Plotters: Precision Instruments
Dot-matrix, page, and ink-jet printers are capable of producing page size graphic output, but are limited in their ability to generate high-quality, perfectly proportioned graphic output. For example, on a blueprint the sides of a 12-foot-square room must be exactly the same length. Architects, engineers, city planners, and others who routinely generate high-precision, hard-copy graphic output of widely varying sizes use another hard-copy alternative, plotters.
Types of Plotters:
A drum plotter is also known as roller plotter. It consists of a drum or roller on which a paper is placed. Drum plotter also consists of mechanical device known as robotic drawing arm that holds a set of pens or pencils. The drum rotates back and forth to draw (or print) the graph on the paper. Drum plotter is used to produce continuous output such as to record earthquake readings.
A flatbed plotter is also known as table plotter. It plots on paper that is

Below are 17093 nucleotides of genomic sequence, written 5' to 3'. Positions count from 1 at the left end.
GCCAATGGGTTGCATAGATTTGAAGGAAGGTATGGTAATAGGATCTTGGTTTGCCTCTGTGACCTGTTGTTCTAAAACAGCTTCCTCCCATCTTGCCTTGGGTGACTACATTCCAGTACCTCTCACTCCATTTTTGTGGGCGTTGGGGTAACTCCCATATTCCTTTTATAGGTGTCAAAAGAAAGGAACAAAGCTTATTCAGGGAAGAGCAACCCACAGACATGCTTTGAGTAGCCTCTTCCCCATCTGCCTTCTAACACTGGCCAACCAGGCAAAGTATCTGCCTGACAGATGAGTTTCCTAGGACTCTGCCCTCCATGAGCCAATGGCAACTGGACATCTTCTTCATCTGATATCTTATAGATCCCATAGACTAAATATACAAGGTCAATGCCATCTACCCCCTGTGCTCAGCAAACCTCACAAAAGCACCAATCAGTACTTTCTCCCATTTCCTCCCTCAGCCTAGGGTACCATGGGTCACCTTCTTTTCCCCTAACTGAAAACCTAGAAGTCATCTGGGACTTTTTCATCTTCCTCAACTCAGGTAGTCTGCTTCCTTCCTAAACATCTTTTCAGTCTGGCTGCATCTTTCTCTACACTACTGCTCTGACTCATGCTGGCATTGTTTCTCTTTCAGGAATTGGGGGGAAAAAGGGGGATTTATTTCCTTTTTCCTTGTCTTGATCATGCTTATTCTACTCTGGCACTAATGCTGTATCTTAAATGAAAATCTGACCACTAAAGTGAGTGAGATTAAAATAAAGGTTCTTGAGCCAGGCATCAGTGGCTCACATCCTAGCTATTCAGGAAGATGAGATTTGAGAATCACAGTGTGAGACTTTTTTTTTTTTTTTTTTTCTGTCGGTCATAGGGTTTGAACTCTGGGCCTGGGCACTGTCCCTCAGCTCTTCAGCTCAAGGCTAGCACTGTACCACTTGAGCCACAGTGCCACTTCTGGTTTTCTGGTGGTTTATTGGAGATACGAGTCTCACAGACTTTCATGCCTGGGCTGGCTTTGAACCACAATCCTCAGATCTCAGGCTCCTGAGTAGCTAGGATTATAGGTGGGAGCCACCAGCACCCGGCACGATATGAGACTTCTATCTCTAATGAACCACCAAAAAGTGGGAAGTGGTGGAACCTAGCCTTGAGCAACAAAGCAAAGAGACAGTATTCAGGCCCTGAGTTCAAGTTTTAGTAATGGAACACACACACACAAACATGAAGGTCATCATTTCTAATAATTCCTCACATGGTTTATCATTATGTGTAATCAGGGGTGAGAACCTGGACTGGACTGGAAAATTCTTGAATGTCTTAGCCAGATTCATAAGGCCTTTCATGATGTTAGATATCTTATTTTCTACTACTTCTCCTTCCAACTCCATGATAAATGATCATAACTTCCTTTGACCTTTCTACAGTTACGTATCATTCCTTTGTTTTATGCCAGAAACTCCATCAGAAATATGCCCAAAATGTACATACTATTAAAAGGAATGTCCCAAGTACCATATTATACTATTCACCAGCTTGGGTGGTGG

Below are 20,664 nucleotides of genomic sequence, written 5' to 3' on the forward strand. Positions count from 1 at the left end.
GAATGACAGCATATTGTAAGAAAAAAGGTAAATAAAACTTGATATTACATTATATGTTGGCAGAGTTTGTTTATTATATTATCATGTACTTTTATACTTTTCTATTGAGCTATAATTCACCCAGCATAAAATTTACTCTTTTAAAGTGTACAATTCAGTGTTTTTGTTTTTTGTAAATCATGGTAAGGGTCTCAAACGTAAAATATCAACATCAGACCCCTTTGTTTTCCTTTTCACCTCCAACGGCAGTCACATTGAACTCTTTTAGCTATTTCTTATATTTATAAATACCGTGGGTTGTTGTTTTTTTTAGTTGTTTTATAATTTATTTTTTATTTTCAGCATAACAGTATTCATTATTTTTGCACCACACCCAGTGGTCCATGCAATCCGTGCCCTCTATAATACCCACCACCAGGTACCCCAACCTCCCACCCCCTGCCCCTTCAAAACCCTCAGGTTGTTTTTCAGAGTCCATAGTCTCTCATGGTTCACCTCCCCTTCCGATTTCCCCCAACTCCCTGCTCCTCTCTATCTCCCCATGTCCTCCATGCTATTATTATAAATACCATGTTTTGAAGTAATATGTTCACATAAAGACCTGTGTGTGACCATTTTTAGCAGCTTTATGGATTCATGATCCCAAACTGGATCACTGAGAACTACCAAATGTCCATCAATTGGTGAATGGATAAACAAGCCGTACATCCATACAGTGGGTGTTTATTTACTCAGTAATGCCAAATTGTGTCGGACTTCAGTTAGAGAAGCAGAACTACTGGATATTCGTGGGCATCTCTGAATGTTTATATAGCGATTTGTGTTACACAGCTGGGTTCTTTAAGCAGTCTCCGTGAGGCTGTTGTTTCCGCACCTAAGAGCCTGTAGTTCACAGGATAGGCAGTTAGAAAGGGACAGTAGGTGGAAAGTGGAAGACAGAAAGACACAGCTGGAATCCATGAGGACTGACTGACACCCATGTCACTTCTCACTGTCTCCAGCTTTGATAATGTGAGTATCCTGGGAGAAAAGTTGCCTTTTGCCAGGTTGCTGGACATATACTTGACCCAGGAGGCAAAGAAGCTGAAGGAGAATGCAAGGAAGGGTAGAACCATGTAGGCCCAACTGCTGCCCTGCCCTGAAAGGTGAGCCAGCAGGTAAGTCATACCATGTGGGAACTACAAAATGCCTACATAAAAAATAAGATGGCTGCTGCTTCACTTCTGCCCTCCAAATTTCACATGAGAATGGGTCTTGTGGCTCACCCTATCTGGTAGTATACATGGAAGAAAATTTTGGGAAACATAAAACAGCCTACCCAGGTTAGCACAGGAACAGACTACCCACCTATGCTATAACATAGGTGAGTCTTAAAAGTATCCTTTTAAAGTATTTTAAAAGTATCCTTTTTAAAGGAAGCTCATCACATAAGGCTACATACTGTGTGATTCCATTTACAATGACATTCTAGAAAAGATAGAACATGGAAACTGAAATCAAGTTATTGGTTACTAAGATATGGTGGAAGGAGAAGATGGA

lying flat on a table-like surface. The flatbed plotter uses two robotic drawing
arms, each of which holds a set of pens. Most of the flatbed plotters have one
to four pens of different colors. These pens move across the paper to draw
charts or graphs on the paper. The movement of these pens is controlled by the
Both have one or more pens that move over the paper under computer control to produce an image. Several pens are required to vary the width and color of the lines, and the computer selects and manipulates them. On the drum plotters, the pens and the drum move concurrently in different exes to produce the image. Drum plotters are used to produced continuous output, such as plotting earthquake activity, or ECG. On some flatbed plotters, the pen moves in both exes while the paper remains stationary. However, on most desktop plotters, both paper and pen move concurrently in much the same way as on drum plotters.